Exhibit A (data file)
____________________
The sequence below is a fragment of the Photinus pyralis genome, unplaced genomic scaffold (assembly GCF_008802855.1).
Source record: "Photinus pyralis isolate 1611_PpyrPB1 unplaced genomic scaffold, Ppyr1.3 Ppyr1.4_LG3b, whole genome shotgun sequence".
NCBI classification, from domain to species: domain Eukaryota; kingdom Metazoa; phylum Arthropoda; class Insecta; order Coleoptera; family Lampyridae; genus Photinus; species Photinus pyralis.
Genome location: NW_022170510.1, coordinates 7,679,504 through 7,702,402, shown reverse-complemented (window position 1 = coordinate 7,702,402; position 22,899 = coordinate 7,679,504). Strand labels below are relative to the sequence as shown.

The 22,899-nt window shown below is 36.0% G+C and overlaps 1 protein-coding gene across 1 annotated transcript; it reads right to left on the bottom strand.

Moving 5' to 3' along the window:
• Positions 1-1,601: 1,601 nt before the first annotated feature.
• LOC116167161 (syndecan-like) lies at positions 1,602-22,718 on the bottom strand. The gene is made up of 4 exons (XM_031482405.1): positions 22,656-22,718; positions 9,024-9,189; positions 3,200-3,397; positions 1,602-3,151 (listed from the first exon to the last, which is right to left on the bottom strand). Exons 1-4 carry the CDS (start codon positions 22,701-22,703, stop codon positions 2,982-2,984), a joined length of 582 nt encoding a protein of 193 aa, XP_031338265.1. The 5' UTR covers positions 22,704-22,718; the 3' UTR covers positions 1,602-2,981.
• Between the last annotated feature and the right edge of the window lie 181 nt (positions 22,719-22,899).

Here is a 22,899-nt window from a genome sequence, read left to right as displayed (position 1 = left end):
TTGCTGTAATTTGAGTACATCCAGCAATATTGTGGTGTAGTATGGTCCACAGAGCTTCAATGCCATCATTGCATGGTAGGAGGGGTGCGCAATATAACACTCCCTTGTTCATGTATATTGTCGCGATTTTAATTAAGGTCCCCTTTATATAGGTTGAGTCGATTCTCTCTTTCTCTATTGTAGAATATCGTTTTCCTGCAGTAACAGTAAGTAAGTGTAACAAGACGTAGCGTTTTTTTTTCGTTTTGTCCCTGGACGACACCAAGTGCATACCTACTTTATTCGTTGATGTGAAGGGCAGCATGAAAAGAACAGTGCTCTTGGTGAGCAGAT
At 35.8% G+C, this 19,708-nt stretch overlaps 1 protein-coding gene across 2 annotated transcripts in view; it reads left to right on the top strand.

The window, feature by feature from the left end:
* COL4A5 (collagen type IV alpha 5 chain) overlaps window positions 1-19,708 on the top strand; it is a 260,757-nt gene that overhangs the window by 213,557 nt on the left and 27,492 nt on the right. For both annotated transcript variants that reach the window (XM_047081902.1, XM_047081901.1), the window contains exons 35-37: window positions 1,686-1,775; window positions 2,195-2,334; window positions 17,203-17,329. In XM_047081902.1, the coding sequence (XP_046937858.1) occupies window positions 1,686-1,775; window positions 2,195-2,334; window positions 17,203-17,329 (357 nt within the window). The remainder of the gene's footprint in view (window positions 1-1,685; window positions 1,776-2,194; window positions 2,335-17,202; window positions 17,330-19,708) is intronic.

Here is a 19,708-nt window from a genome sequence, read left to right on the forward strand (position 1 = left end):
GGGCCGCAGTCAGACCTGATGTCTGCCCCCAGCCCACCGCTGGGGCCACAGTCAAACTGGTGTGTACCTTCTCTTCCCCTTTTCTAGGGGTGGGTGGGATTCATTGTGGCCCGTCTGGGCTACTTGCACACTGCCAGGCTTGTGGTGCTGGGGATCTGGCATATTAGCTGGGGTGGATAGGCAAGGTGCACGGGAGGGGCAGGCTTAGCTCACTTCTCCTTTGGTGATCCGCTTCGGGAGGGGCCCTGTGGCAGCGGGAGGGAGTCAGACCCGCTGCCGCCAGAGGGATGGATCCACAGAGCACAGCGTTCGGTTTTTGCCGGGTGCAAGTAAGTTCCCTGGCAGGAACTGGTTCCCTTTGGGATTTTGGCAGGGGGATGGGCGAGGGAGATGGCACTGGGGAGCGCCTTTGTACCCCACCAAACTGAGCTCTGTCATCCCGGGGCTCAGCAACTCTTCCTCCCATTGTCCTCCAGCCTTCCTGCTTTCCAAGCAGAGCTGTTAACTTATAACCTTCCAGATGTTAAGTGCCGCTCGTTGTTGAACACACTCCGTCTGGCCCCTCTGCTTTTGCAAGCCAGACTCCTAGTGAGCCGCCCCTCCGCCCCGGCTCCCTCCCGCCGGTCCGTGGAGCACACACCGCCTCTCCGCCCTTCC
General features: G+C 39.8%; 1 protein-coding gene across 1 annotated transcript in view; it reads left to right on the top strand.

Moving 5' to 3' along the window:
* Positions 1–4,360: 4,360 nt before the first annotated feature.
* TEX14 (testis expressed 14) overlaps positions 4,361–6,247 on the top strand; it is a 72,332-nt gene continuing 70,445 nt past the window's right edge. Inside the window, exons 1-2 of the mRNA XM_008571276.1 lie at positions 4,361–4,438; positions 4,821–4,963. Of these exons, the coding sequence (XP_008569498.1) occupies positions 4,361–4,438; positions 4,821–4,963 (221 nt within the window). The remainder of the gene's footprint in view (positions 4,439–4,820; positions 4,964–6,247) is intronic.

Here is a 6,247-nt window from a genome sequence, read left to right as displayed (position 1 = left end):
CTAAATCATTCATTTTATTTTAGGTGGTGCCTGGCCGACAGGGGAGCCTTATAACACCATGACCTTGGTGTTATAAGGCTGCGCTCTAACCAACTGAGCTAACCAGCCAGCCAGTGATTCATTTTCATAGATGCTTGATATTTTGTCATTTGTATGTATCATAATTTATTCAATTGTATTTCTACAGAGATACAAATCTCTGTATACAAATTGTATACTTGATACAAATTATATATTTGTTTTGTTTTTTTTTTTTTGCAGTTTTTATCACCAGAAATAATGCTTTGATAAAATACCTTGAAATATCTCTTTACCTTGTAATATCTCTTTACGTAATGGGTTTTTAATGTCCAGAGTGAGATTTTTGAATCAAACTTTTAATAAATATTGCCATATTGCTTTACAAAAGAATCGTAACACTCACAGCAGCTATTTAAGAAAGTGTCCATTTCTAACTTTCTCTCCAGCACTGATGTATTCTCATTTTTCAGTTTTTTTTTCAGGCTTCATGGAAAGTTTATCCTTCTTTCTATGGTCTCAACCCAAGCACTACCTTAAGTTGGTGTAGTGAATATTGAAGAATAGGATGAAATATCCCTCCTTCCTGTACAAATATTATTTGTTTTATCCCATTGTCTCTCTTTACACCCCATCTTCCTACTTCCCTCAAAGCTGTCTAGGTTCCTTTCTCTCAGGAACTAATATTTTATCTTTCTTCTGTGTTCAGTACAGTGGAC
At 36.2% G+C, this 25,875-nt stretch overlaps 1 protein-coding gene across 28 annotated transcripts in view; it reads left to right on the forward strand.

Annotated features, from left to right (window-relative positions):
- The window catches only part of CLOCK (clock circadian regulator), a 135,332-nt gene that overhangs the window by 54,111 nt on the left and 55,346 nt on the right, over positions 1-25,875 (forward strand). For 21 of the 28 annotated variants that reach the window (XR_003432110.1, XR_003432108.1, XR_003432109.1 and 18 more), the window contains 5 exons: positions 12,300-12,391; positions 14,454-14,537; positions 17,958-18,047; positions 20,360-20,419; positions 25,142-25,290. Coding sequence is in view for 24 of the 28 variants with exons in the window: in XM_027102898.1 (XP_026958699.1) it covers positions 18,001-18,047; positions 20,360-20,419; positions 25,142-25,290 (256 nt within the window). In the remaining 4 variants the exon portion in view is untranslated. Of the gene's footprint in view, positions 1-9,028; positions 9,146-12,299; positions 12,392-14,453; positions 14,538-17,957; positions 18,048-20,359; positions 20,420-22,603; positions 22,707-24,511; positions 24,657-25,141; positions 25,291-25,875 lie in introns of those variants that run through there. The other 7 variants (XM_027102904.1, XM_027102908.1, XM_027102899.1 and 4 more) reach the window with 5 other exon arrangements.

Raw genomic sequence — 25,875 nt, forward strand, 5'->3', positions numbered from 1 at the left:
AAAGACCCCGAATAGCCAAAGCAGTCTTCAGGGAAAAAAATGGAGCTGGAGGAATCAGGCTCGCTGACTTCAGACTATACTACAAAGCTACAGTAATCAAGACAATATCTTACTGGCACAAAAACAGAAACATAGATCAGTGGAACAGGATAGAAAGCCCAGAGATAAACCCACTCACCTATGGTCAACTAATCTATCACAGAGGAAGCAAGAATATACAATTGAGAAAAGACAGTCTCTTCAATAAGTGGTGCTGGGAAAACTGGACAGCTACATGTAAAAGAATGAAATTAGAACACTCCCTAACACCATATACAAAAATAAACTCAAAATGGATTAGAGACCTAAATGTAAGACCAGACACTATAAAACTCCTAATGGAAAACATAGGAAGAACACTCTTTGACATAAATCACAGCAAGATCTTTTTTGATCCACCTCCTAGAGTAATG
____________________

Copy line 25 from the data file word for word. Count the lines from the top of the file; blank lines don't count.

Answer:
- The window catches only part of CLOCK (clock circadian regulator), a 135,332-nt gene that overhangs the window by 54,111 nt on the left and 55,346 nt on the right, over positions 1-25,875 (forward strand). For 21 of the 28 annotated variants that reach the window (XR_003432110.1, XR_003432108.1, XR_003432109.1 and 18 more), the window contains 5 exons: positions 12,300-12,391; positions 14,454-14,537; positions 17,958-18,047; positions 20,360-20,419; positions 25,142-25,290. Coding sequence is in view for 24 of the 28 variants with exons in the window: in XM_027102898.1 (XP_026958699.1) it covers positions 18,001-18,047; positions 20,360-20,419; positions 25,142-25,290 (256 nt within the window). In the remaining 4 variants the exon portion in view is untranslated. Of the gene's footprint in view, positions 1-9,028; positions 9,146-12,299; positions 12,392-14,453; positions 14,538-17,957; positions 18,048-20,359; positions 20,420-22,603; positions 22,707-24,511; positions 24,657-25,141; positions 25,291-25,875 lie in introns of those variants that run through there. The other 7 variants (XM_027102904.1, XM_027102908.1, XM_027102899.1 and 4 more) reach the window with 5 other exon arrangements.